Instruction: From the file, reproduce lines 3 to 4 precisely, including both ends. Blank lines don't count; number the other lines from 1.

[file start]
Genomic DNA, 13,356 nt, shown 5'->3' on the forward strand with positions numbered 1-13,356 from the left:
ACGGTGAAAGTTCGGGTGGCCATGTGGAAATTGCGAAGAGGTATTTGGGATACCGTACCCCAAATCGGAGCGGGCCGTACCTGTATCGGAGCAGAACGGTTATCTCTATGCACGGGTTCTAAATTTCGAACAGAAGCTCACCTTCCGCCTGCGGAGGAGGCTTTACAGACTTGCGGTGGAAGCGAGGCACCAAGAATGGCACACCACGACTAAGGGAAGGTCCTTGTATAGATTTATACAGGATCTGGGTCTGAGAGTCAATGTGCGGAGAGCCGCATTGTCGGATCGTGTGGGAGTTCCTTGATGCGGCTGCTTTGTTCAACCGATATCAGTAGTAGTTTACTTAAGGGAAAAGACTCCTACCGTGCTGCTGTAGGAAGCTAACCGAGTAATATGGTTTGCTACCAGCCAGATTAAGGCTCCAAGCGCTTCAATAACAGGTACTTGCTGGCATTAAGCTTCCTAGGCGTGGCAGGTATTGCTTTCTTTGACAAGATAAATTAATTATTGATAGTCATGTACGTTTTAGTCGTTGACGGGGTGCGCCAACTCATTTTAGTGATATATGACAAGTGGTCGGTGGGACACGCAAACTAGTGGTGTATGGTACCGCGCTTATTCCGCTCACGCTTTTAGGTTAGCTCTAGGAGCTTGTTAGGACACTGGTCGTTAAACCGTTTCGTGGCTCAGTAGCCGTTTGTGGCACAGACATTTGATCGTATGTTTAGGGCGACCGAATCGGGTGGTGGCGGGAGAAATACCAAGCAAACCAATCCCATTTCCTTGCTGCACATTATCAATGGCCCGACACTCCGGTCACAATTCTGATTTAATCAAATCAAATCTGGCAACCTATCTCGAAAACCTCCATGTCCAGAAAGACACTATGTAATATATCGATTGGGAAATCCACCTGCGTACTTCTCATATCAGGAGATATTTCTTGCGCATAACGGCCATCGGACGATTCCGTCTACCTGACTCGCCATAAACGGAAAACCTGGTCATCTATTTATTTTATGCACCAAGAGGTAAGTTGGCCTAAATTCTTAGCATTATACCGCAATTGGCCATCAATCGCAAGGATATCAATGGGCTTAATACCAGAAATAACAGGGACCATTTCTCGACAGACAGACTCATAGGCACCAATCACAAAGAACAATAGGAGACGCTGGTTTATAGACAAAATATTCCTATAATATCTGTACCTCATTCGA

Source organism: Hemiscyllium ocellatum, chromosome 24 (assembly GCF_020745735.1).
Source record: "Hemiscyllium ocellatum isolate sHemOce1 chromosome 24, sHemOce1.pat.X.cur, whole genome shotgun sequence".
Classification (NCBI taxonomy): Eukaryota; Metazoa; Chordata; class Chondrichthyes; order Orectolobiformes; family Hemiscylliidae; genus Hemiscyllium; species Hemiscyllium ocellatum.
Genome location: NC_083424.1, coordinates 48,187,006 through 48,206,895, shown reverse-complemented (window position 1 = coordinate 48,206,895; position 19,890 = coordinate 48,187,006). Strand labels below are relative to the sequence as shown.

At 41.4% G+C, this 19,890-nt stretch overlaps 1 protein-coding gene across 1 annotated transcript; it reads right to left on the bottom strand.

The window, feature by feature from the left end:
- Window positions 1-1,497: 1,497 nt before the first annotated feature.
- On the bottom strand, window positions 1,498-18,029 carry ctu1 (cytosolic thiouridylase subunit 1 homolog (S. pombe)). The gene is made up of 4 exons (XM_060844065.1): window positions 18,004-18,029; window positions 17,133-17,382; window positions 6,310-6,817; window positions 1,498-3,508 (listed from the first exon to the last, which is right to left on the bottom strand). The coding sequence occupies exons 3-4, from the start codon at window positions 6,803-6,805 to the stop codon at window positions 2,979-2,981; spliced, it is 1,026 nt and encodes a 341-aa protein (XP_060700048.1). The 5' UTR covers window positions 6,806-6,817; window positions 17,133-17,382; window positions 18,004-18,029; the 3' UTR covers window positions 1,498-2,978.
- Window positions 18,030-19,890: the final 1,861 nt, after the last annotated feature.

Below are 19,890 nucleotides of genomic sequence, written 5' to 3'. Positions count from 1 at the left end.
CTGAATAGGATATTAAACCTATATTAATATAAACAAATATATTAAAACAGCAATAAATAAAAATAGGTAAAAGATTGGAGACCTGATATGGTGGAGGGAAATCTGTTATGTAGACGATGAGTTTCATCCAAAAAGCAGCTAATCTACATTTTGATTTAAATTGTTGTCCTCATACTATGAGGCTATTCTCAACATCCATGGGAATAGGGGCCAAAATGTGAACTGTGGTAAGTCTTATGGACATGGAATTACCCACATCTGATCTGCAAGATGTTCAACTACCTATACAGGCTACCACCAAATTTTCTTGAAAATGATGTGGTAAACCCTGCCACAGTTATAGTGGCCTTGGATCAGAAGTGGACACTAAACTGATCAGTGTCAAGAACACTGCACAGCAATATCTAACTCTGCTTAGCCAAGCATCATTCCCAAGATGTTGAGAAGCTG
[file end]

Source organism: Hemiscyllium ocellatum, chromosome 24 (assembly GCF_020745735.1).
Source record: "Hemiscyllium ocellatum isolate sHemOce1 chromosome 24, sHemOce1.pat.X.cur, whole genome shotgun sequence".